Cuomo for governor


THIS EDITORIAL IS A WASTE OF TIME. Mine and yours. It’s about the election, and while voting is always a worthwhile exercise here, this campaign season has become more trying than most.

It should have been easy to sidestep an endorsement in the race for governor between major party candidates Democrat Andrew Cuomo and Republican Carl Paladino. Aside from the issues that affect most New Yorkers, like the state’s oppressive tax structure and our crumbling roads and bridges, why should a local newspaper use space to voice a preference for governor when voters here must also choose state legislators and a handful of county and local candidates?

But Mr. Paladino’s insistence on diverting attention from a substantive discussion of issues has become not only an embarrassment but a source of frustration, especially for those of us who genuinely wanted to know how he might govern the state. It’s not only his reprehensible statements this weekend about gay and lesbian citizens — and then his self-serving apology; it’s not just his unsubstantiated, hypocritical remarks about Andrew Cuomo’s personal life — and then his smarmy backtracking; it’s not even his decision to disseminate racist email, which, like his homophobic statements, are ugly when anyone voices them and wholly unacceptable for someone who expects to lead the state by example. And yes, there was an apology there too, along with an attempt minimize the importance of his colossally bad judgment. You don’t have to single out any one of these hurtful stunts to see the pattern.

What attracted so many people to Mr. Paladino was the anger we shared with him over a government in Albany so disconnected from the daily reality of taxpayers that it might as well phone in its failures from Mars. The hope lay in harnessing that anger into a political force capable of breaking the logjams that have stymied change in the state capitol and given New York the highest tax burden in the nation. But in practice the Paladino campaign has never been about issues. It’s been about one thing and one thing only: Mr. Paladino.

We recently had a governor who brashly promised to clean up Albany, saying “everything’s different from Day One….” He put his own gratification well ahead of service to the people who elected him. We don’t have time or money for someone else like that.

Columbia County has had some direct experience with Andrew Cuomo. When he became state attorney general, there were legal actions and investigations under way involving the local activities of Sal Cascino, the Bronx waste hauler now under indictment for illegal activities at three sites around the county. Mr. Cuomo had bigger targets, like shady college loan practices and the greedy misbehavior of Wall Street executives. But the persistence of the attorney general’s office has led to serious charges against Mr. Cascino, a man who flouted local law for years. That indicates a pattern too, one that suggests Mr. Cuomo will be around when we need him regardless of where we live.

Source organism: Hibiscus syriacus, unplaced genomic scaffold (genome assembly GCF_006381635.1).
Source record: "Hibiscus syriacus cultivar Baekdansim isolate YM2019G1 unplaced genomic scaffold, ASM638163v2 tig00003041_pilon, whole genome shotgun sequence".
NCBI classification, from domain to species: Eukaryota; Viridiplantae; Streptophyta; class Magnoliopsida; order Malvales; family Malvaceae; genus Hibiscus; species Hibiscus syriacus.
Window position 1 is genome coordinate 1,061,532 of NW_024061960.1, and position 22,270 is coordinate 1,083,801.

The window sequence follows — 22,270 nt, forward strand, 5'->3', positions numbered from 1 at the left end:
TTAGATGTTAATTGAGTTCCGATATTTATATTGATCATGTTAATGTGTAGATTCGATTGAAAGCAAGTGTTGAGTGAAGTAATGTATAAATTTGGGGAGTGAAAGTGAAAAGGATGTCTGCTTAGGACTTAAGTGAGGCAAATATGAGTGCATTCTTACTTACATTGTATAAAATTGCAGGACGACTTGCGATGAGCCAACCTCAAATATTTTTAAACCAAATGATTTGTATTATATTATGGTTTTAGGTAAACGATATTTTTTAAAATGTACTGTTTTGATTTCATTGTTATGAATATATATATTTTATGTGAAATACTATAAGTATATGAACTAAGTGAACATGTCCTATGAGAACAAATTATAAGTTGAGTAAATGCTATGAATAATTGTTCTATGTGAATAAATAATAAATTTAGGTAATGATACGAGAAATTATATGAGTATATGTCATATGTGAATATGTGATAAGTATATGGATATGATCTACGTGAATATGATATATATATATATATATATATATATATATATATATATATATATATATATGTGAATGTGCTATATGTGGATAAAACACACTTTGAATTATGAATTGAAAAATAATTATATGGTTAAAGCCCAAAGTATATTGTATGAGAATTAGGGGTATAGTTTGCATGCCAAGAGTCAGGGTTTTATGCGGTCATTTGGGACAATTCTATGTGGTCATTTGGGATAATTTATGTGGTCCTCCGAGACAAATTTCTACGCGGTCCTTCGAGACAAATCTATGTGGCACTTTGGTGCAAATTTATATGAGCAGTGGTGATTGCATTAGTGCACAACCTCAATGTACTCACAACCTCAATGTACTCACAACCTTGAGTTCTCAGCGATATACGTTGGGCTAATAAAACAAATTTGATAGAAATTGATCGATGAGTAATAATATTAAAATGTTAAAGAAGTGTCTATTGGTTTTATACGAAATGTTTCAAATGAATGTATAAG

Mr. Cuomo has laid out some specific, plausible plans for bolstering the state’s economy. He has endorsed a property tax cap, something this state needs, though it will require careful crafting and plenty of scrutiny. There’s more. It’s spelled out online at For these reasons and because Mr. Cuomo has displayed the temperament that will help make New York a healthier, more just place to live, I will vote for him, and I urge you to vote for him too.

The other time wasters? Money is number two. The recent U.S. Supreme Court decision abolishing limits on the amount of money corporations and big organizations, including unions, can spend on political campaigns has provided us with an endless drone of disinformation about candidates for national office. All this secret spending may help elect people who will answer to the big spenders first and their constituents second, but how does that improve the state of our nation?

And finally, political lawn sign thieves. Are they morons? Yes. Losers? Check. People too lazy to read the Constitution but all too willing to claim its protections? You bet.

Owners could electrify their signs, but that’s not good for dogs or children, and cementing signs into the ground is expensive. Besides, some people will steal anything. Last month a used pink plastic flamingo disappeared (thankfully) from our yard.

Sign theft is just another cost of running for office in a democracy. Who cares? The thieves don’t vote. They’re in the basement wondering what to do with all those lovely signs. 

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